Each quarter we report on aggregated, anonymized findings such as top used apps, top activities, and top policy violations from across our customers using the Netskope Active Platform.
While this season’s report highlights industry usage, especially data violations in industries like healthcare and retail, an important area we dug into was activities. Unlike perimeter solutions that articulate activity in cloud services in “gets” and “posts” and measure them in bytes up or down, we can tell the actual activity, like “share,” “upload,” “create,” “post,” “edit,” “download,” “approve,” and so on. Because we normalize these activities, we can see usage in aggregate, for example, all “shares” whether they’re in Cloud Storage, CRM, Business Intelligence, or Finance apps. This gives our customers a sense for where the non-compliant or risky activities are likely to be, what constitutes real data movement (versus just a chatty app), and potential data exposure, as well as enables our customers to know where to set granular, activity-level policies that address real risk (versus taking a coarse-grained, allow-or-block approach).
With that in mind, here are some activity-level aggregate findings (and my attempt at interpreting them!) that, when put into the context of their cloud app categories, are unexpected or at least put risk into stark relief. Here goes…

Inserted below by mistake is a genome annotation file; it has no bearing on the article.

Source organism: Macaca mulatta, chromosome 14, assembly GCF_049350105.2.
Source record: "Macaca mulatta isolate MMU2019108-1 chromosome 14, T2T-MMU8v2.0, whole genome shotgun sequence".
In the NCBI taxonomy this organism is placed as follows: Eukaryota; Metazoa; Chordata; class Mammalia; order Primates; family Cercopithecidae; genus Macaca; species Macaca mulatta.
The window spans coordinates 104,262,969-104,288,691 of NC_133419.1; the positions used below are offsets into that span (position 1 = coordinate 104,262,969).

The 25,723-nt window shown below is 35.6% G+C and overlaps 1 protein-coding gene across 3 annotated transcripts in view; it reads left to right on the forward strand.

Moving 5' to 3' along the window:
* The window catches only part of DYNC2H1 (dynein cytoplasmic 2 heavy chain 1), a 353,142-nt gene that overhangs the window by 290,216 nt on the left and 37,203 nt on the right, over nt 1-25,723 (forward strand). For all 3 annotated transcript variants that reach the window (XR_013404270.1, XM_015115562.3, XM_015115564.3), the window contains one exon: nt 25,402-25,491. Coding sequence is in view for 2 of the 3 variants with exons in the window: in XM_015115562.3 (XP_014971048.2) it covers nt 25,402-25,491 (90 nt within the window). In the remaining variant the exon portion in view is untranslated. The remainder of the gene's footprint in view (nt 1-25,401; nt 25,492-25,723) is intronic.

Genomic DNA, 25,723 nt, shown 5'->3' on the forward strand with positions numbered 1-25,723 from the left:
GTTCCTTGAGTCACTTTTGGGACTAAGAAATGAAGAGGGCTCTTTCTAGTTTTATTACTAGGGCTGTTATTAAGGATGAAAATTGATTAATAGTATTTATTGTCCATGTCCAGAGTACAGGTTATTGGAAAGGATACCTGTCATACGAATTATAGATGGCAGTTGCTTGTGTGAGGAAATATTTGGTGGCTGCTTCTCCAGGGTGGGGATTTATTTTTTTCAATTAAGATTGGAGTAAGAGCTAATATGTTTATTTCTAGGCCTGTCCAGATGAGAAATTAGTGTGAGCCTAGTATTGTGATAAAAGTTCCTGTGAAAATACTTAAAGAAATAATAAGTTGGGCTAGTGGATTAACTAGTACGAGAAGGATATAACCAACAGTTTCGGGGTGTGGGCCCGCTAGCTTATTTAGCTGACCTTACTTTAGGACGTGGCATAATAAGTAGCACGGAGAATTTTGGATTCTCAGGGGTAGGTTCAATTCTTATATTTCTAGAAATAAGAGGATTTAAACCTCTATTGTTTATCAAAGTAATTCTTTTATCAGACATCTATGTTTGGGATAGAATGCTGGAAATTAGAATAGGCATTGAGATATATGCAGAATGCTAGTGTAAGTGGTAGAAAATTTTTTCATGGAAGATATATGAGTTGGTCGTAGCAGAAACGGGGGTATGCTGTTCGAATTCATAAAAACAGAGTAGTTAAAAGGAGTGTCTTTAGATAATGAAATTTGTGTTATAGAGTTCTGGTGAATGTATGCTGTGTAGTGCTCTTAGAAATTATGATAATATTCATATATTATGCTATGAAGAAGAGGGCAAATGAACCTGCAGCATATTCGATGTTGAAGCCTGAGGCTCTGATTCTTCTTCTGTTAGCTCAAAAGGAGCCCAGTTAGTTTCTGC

Why do we care about “downloads” and “shares?” These are activities associated with data leakage and exposure. When IT doesn’t always have visibility into what apps are in use, much less what content is housed in them, data-exposing activities take on new meaning. Is that file that’s being shared a photo or a non-public draft of your quarterly earnings release?
Another category we looked at is HR (apps like SuccessFactors, Workday, Taleo, and Cornerstone OnDemand):
Why do we care about “downloads” in HR? Unlike apps that we hear a lot about, such as Dropbox and Evernote, HR apps are often not on IT’s radar. This means organizations often don’t know the extent of HR apps in their environment, who’s administering them, and whether the apps have proper access and data controls in place. With this lack of visibility as a backdrop, “download” of information can signal a policy violation and potentially exposure of sensitive employee information. What if the downloader is not in HR? What if they’re a former HR director who left the company two weeks ago?
Finally, we looked at Business Intelligence apps (apps like Qualtrics, Birst, or Tableau):
Why do we care about “shares” in Business Intelligence apps? These apps often house confidential corporate information such as line-of-business performance metrics. While many such apps will have controls in place that prevent inadvertent sharing outside of the company, sometimes it is possible to share with unauthorized individuals within the company.
In short, activities can say a lot about the nature of the app, how and whether people are deriving value from it, and how risky it may be in an organization. Activities can signal out-of-compliant behaviors and, when taken with other data, such as our compromised account intelligence, can indicate external threats. Activities are essential!
Which combination of apps and activities are you most interested in?